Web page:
Seniors were the first age group in Singapore to be offered the Covid-19 jab, but they now have the lowest take-up rate at 70%.
All other age groups have take-up of more than 80%, said Health Minister Ong Ye Kung on Thursday in a Facebook post.
This is the reverse of what the situation should be, given that seniors are the most vulnerable.
“The remainder gets harder and harder to reach,” he said.
Reaching those remaining seniors will involve first clearing their doubts and bringing vaccination closer to them.
The government is now undertaking a push to do just that, says the Straits Times.
“This is critical as seniors are the most vulnerable group, especially those with underlying health conditions which mean their immune system is weaker,” said the health ministry (MOH). “Without vaccination, they may not be able to fight off the virus.”
To make it more convenient for seniors to get their Covid-19 jabs, up to 10 mobile vaccination teams are being launched around Singapore, said the MOH on Thursday.
The mobile teams will be stationed for up to a week at locations near where many seniors live.
The same teams will later return to each location, so that seniors who received the first dose can get their second dose at the same place, MOH said.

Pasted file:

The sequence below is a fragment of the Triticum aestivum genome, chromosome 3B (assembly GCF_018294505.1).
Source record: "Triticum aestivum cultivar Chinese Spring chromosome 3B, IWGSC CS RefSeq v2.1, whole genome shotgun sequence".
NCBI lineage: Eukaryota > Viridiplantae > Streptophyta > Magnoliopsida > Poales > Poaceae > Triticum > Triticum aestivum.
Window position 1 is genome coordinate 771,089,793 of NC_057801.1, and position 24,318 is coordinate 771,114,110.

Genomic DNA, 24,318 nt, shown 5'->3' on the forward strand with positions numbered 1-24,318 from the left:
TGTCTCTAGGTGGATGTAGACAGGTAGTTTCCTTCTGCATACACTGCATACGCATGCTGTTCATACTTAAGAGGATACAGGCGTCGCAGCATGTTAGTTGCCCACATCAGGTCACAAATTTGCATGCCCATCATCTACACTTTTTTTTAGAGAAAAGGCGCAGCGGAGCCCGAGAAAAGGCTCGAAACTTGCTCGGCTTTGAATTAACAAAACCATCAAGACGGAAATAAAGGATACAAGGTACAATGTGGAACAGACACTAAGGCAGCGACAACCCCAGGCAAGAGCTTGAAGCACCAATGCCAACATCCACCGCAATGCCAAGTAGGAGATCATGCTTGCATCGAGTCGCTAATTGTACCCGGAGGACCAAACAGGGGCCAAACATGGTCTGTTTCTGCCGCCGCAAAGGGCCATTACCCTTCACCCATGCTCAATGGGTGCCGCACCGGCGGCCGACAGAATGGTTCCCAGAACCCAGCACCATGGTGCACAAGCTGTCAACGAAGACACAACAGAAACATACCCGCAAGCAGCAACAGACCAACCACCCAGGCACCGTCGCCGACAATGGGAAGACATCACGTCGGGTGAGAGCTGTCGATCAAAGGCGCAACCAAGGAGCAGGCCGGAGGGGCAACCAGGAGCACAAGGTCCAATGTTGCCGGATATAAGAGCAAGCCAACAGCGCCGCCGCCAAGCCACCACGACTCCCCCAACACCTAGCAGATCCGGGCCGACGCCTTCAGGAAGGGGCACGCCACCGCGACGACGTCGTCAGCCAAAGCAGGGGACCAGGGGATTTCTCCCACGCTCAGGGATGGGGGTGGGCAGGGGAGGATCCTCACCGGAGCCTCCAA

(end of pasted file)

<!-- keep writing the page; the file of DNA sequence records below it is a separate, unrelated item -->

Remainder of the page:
The first mobile vaccination team was deployed to Anchorvale CC from July 7 to 13 for the first dose. Teams are currently deployed at Kallang and Whampoa CCs, from July 14 to 20.
Seniors aged 60 and above can walk into any of the existing vaccination centres with their identity card to receive their first jab without an appointment.
They may also visit any polyclinic or participating Public Health Preparedness Clinic (PHPC).
More PHPCs will come under the national vaccination programme in the weeks to come.
Primary care providers such as general practitioners have also been urged to help persuade their elderly regular patients to get their Covid-19 vaccinations if they have not done so yet.
Staff and volunteers from the Silver Generation Office (SGO) will also reach out to unvaccinated seniors through house visits and help address their queries or concerns.
They will also provide advice on the nearest vaccination locations and assist those who require help in getting to the vaccination centres, or arrange for them to be vaccinated at home if they are homebound.
Yang Choe Sun is one of those to benefit from the home vaccination programme.
The housewife, 74, is bed-bound due to a bacterial infection that affected her ability to speak, swallow and move.
Unable to travel to a vaccination centre, she was referred by her doctor to the Agency for Integrated Care, which oversees the SGO and administers the home vaccination programme.
Her husband, retired taxi driver Chan Hui Teng, had been worried about her safety amid May’s surge in Covid-19 cases.
Chan, 71, said, “I feel more assured for her safety now, along with that of my family members.”
The government hopes many more seniors and their families will feel similarly assured soon.